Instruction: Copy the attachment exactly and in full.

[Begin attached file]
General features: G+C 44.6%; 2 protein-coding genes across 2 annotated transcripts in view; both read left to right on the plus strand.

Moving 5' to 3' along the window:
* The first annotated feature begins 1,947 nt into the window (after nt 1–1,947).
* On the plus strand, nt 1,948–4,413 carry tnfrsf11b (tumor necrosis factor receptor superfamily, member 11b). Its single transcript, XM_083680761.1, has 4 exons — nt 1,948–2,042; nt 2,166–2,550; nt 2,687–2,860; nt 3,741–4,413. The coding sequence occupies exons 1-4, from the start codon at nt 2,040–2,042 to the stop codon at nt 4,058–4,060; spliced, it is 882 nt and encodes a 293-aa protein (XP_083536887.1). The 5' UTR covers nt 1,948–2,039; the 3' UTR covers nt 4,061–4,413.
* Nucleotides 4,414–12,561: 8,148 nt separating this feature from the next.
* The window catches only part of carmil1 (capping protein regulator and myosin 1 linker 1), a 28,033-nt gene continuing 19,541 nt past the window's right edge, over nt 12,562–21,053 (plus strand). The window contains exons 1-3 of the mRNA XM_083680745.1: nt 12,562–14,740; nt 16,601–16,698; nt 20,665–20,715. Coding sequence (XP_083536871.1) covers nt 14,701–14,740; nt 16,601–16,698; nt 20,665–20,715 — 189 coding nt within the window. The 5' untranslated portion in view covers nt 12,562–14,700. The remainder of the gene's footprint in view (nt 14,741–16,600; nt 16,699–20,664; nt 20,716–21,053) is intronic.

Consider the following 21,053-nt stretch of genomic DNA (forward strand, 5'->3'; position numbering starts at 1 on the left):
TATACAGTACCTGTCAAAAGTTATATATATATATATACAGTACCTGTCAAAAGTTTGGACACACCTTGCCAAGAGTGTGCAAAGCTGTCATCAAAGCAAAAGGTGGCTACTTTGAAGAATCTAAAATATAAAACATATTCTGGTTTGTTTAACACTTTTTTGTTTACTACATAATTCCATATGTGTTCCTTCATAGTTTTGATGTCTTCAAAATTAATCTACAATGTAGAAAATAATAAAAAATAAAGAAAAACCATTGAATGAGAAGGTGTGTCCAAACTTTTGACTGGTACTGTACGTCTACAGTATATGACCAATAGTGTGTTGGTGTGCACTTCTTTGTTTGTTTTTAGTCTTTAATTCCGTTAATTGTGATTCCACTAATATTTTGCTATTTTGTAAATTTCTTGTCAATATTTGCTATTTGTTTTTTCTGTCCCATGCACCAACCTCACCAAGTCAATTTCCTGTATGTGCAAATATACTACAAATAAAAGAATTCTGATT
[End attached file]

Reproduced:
General features: G+C 44.6%; 2 protein-coding genes across 2 annotated transcripts in view; both read left to right on the plus strand.

Moving 5' to 3' along the window:
* The first annotated feature begins 1,947 nt into the window (after nt 1–1,947).
* On the plus strand, nt 1,948–4,413 carry tnfrsf11b (tumor necrosis factor receptor superfamily, member 11b). Its single transcript, XM_083680761.1, has 4 exons — nt 1,948–2,042; nt 2,166–2,550; nt 2,687–2,860; nt 3,741–4,413. The coding sequence occupies exons 1-4, from the start codon at nt 2,040–2,042 to the stop codon at nt 4,058–4,060; spliced, it is 882 nt and encodes a 293-aa protein (XP_083536887.1). The 5' UTR covers nt 1,948–2,039; the 3' UTR covers nt 4,061–4,413.
* Nucleotides 4,414–12,561: 8,148 nt separating this feature from the next.
* The window catches only part of carmil1 (capping protein regulator and myosin 1 linker 1), a 28,033-nt gene continuing 19,541 nt past the window's right edge, over nt 12,562–21,053 (plus strand). The window contains exons 1-3 of the mRNA XM_083680745.1: nt 12,562–14,740; nt 16,601–16,698; nt 20,665–20,715. Coding sequence (XP_083536871.1) covers nt 14,701–14,740; nt 16,601–16,698; nt 20,665–20,715 — 189 coding nt within the window. The 5' untranslated portion in view covers nt 12,562–14,700. The remainder of the gene's footprint in view (nt 14,741–16,600; nt 16,699–20,664; nt 20,716–21,053) is intronic.

Consider the following 21,053-nt stretch of genomic DNA (forward strand, 5'->3'; position numbering starts at 1 on the left):
TATACAGTACCTGTCAAAAGTTATATATATATATATACAGTACCTGTCAAAAGTTTGGACACACCTTGCCAAGAGTGTGCAAAGCTGTCATCAAAGCAAAAGGTGGCTACTTTGAAGAATCTAAAATATAAAACATATTCTGGTTTGTTTAACACTTTTTTGTTTACTACATAATTCCATATGTGTTCCTTCATAGTTTTGATGTCTTCAAAATTAATCTACAATGTAGAAAATAATAAAAAATAAAGAAAAACCATTGAATGAGAAGGTGTGTCCAAACTTTTGACTGGTACTGTACGTCTACAGTATATGACCAATAGTGTGTTGGTGTGCACTTCTTTGTTTGTTTTTAGTCTTTAATTCCGTTAATTGTGATTCCACTAATATTTTGCTATTTTGTAAATTTCTTGTCAATATTTGCTATTTGTTTTTTCTGTCCCATGCACCAACCTCACCAAGTCAATTTCCTGTATGTGCAAATATACTACAAATAAAAGAATTCTGATT